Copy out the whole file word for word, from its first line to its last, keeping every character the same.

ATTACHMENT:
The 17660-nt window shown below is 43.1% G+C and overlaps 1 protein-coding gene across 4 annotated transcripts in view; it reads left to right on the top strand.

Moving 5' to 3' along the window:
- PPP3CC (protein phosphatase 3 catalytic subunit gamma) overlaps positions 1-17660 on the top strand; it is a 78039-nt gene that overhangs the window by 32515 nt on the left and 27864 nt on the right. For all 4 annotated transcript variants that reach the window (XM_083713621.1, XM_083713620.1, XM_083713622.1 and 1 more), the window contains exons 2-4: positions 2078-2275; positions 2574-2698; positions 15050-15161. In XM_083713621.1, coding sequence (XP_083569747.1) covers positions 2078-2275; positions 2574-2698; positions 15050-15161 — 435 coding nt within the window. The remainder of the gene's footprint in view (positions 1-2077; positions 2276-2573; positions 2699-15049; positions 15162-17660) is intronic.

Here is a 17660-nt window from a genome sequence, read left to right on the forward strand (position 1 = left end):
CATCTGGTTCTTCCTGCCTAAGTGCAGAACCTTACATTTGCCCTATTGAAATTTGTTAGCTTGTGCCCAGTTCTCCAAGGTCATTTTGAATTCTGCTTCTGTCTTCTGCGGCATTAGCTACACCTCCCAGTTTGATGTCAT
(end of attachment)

The 17660-nt window shown below is 43.1% G+C and overlaps 1 protein-coding gene across 4 annotated transcripts in view; it reads left to right on the top strand.

Moving 5' to 3' along the window:
- PPP3CC (protein phosphatase 3 catalytic subunit gamma) overlaps positions 1-17660 on the top strand; it is a 78039-nt gene that overhangs the window by 32515 nt on the left and 27864 nt on the right. For all 4 annotated transcript variants that reach the window (XM_083713621.1, XM_083713620.1, XM_083713622.1 and 1 more), the window contains exons 2-4: positions 2078-2275; positions 2574-2698; positions 15050-15161. In XM_083713621.1, coding sequence (XP_083569747.1) covers positions 2078-2275; positions 2574-2698; positions 15050-15161 — 435 coding nt within the window. The remainder of the gene's footprint in view (positions 1-2077; positions 2276-2573; positions 2699-15049; positions 15162-17660) is intronic.

Here is a 17660-nt window from a genome sequence, read left to right on the forward strand (position 1 = left end):
CATCTGGTTCTTCCTGCCTAAGTGCAGAACCTTACATTTGCCCTATTGAAATTTGTTAGCTTGTGCCCAGTTCTCCAAGGTCATTTTGAATTCTGCTTCTGTCTTCTGCGGCATTAGCTACACCTCCCAGTTTGATGTCAT